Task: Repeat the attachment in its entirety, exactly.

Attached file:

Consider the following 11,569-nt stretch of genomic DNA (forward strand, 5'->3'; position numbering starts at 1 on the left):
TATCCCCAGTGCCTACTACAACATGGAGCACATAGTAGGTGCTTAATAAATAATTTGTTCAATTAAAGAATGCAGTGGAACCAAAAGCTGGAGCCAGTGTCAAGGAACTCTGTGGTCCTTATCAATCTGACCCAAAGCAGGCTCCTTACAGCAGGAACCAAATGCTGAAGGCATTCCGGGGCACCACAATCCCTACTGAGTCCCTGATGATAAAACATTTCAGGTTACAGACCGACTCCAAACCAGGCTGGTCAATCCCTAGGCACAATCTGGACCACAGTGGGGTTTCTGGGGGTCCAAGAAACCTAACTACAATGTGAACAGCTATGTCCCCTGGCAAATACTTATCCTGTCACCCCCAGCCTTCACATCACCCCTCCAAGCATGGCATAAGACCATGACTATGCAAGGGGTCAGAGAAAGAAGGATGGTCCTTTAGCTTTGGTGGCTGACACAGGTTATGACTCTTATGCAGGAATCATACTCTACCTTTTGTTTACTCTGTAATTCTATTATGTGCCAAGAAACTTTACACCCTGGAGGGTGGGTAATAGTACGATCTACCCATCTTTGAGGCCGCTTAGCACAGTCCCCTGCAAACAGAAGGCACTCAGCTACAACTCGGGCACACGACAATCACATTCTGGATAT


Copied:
Consider the following 11,569-nt stretch of genomic DNA (forward strand, 5'->3'; position numbering starts at 1 on the left):
TATCCCCAGTGCCTACTACAACATGGAGCACATAGTAGGTGCTTAATAAATAATTTGTTCAATTAAAGAATGCAGTGGAACCAAAAGCTGGAGCCAGTGTCAAGGAACTCTGTGGTCCTTATCAATCTGACCCAAAGCAGGCTCCTTACAGCAGGAACCAAATGCTGAAGGCATTCCGGGGCACCACAATCCCTACTGAGTCCCTGATGATAAAACATTTCAGGTTACAGACCGACTCCAAACCAGGCTGGTCAATCCCTAGGCACAATCTGGACCACAGTGGGGTTTCTGGGGGTCCAAGAAACCTAACTACAATGTGAACAGCTATGTCCCCTGGCAAATACTTATCCTGTCACCCCCAGCCTTCACATCACCCCTCCAAGCATGGCATAAGACCATGACTATGCAAGGGGTCAGAGAAAGAAGGATGGTCCTTTAGCTTTGGTGGCTGACACAGGTTATGACTCTTATGCAGGAATCATACTCTACCTTTTGTTTACTCTGTAATTCTATTATGTGCCAAGAAACTTTACACCCTGGAGGGTGGGTAATAGTACGATCTACCCATCTTTGAGGCCGCTTAGCACAGTCCCCTGCAAACAGAAGGCACTCAGCTACAACTCGGGCACACGACAATCACATTCTGGATAT